Most people commonly associate the age old saying ‘Man’s best friend’ with our wild animal family member, the dog. Dog fever is a phenomena sweeping the western world by storm from popular television shows such as Paul O’Grady’s ‘For The Love Of Dogs’ to legendary stories of Japanese Hero ‘Hachiko’ the akita dog that waited for his owner on a train platform for 10 years. Organisations such as The American Kennel club have documented that there are more pet dogs in the USA than there are people in Britain. However, it is for this very reason that dogs are also coming under threat as strays as well as pets, and are viewed as pests or even stolen and abused only to be traded for meat or barbarically murdered in other parts of the world such as Romania, Bulgaria, China, Vietnam and South Korea. The purpose of my article is to explore the evolving perception and linguistics of our beloved yet threated friends and the imbalance between cultural attitudes.
“Gentlemen of the jury, a man’s dog stands by him in prosperity and poverty, in health and sickness. He will sleep on the cold ground, where the wintry winds blow, and the snow drives fiercely, if only he can be near his master’s side. He will kiss the hand that has no food to offer; he will lick the wounds and sores that come in encounter with the roughness of the world. He guards the sleep of his pauper master as if he were a prince. When all other friends desert, he remains. When riches take wings and reputation falls to pieces, he is as constant in his love as the sun in its journey through the heavens.”
‘Eulogy To A Dog’: George Graham Vest 1870
This rather touching and heartfelt speech came about during a court case in Warrensburg, Missouri, where George Graham Vest sued a farmer for shooting his much loved friend. It definitely represents a sentiment that any dog or animal lover can relate to today in many countries particularly the west. In previous years, surprisingly, dogs were not always favoured by man and were often treated with sentimental detachment and see rather as hunting dogs, and the concept of hanging dogs was a common one amongst those that caught dogs chasing sheep, which we now view as just canine playfulness. The case of old drum, it has been said, represents a turning point in history in terms of our attitudes to dogs. Dogs have become man’s hero as well as his best friend; Other canine heros, include Hachiko, the dog that waited at Shibuya railway station in Japan for his much loved owner for 10 years. Memorials have been constructed in his honour around Shibuya and are popular and much loved not only by locals but by tourists. Dogs fight by our side in wars and even give up their lives to protect us. The US war dog’s association has documented the love and respect we have for our canines serving in the military allowing users to share their stories, get an insight into the duties and work military dogs do, as well as commemorate and honour our four legged soldiers that have sacrificed their lives in order to save ours. So why is it when dogs have undeniably demonstrated their strong ability to feel, and demonstrate loyalty, courage and protectiveness for humans do we still act so barbarically and cruelly?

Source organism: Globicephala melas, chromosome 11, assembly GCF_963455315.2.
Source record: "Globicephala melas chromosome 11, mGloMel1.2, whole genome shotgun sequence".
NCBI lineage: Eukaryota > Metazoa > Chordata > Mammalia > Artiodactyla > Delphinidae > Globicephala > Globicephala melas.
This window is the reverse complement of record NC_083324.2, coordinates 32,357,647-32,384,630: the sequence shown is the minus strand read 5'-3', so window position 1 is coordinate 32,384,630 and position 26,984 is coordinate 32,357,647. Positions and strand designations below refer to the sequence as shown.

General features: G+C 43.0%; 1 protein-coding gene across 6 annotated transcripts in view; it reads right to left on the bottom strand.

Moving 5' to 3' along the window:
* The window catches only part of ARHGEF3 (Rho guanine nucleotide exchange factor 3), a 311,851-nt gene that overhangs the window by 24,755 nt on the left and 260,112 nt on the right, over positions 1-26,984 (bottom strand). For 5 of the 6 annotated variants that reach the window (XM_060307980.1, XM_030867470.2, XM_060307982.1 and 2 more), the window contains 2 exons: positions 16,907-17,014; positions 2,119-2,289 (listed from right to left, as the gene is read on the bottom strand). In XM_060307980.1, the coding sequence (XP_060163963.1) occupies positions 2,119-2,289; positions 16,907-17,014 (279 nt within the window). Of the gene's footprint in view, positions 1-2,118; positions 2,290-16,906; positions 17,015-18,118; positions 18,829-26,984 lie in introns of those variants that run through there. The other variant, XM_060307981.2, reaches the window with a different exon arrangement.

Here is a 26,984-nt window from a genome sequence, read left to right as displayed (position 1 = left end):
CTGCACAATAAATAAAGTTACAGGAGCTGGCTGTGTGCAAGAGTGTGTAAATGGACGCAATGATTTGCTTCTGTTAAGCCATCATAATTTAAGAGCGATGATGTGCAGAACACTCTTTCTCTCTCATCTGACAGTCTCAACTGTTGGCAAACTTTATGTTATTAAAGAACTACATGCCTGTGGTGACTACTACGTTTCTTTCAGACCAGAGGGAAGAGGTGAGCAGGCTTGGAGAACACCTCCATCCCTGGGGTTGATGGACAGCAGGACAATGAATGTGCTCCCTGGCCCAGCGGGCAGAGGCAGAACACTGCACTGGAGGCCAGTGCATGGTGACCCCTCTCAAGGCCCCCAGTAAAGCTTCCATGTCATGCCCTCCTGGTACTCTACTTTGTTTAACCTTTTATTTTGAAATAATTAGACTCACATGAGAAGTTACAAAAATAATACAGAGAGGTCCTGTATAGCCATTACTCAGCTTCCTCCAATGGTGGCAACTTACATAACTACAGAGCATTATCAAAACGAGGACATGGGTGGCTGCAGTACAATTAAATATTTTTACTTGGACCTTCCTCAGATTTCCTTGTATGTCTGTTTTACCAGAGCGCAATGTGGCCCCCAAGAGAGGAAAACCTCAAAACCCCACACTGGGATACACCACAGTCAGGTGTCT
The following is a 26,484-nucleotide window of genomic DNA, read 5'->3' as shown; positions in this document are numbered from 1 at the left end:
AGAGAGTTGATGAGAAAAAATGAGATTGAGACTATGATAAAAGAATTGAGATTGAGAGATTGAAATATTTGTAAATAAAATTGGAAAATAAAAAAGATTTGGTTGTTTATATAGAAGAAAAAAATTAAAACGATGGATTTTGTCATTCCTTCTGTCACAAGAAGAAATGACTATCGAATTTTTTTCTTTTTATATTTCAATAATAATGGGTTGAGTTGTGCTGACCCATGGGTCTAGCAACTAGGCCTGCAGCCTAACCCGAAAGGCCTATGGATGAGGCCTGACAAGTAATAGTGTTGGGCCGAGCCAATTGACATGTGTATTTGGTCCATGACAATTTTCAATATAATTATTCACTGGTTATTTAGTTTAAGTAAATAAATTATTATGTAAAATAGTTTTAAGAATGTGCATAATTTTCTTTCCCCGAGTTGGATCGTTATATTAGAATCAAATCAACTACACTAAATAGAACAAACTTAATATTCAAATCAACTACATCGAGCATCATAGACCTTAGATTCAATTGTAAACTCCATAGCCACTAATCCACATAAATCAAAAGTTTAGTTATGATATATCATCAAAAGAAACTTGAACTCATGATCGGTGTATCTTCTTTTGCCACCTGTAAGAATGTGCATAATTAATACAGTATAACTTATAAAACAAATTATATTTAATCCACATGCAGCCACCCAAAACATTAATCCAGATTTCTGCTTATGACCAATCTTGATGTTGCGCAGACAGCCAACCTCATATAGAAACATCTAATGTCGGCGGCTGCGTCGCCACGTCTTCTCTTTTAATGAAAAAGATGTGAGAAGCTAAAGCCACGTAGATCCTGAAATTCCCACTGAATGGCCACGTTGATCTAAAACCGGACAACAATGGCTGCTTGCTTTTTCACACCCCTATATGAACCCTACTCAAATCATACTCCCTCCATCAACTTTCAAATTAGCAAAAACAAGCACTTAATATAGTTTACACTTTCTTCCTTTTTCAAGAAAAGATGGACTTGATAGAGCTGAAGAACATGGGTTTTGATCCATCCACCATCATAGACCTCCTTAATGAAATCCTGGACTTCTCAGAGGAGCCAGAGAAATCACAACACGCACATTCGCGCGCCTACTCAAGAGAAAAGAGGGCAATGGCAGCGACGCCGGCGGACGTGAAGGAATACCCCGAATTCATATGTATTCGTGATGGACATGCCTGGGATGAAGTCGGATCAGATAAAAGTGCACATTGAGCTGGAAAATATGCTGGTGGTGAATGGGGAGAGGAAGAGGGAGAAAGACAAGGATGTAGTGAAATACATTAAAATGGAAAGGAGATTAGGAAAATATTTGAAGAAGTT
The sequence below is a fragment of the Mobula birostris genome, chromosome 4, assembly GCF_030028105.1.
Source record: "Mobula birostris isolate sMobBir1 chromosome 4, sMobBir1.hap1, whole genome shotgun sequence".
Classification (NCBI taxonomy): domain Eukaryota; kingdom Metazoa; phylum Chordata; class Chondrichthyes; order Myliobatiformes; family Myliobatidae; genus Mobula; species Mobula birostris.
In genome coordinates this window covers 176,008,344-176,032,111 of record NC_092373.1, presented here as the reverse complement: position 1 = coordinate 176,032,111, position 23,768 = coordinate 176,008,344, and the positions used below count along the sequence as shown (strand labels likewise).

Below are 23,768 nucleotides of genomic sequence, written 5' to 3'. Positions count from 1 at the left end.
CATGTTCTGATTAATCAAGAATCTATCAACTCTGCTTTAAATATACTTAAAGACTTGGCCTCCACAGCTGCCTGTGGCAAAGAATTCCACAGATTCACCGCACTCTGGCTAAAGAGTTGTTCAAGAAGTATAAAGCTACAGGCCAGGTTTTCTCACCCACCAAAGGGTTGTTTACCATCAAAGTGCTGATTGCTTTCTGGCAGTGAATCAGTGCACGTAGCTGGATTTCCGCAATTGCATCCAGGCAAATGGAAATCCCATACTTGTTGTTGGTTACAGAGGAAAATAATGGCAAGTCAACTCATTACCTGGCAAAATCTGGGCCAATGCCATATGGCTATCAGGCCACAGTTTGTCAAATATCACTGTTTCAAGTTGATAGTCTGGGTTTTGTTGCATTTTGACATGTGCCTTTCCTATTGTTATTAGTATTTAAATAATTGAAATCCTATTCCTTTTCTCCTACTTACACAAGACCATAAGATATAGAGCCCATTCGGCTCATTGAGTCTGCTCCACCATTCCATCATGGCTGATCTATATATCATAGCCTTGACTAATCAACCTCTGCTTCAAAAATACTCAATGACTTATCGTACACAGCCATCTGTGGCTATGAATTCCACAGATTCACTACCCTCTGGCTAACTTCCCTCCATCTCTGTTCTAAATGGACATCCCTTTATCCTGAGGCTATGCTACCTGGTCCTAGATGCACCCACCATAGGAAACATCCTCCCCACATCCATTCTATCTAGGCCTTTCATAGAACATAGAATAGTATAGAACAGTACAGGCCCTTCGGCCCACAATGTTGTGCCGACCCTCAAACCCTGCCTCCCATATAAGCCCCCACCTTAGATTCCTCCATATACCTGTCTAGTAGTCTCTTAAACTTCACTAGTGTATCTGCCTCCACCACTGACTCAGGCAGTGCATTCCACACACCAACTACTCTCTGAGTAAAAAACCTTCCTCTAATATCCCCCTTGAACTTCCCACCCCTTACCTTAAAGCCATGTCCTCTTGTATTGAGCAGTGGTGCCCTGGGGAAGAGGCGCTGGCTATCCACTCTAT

Two key examples of this are the practices of the dog meat trade and the cold hearted disposal of dogs; both strays and pets in countries such as Romania, China, Vietnam, South Korea and Bulgaria. It’s hard to think that what we consider family members others view as meat or food. This practise started centuries ago when famine and food shortages were common and people turned to other sources of meat protein, such as dog and cat meat as no other options were available. But today in China and the rest of the world food consumption is very high, so the trade and slaughter of dog and cat meat seems unnecessary and extremely cruel! A lot of these dogs are stolen from families who love and adore them, or trafficked off the streets under the belief that they are pests or unwanted, and fall victim to inhumane and horrific slaughter practices that are monstrous in every sense of the word. These include being hung and skinned whilst another dog watches on as the belief is in south east Asia that fear increases sexual potency of the meat, some have their legs broken so they can’t flee and then their throats cut, in some areas they are cramped into small cages in display for consumers to pick and choose whilst they are still alive and then taken out back and killed. Can you hand on heart as you read this statement, say that this is acceptable behaviour from any human? Witness accounts have documented the insufferable and tragic crying, yelping and howling during the process of slaughter coming from these amazing, intelligent and feeling creatures.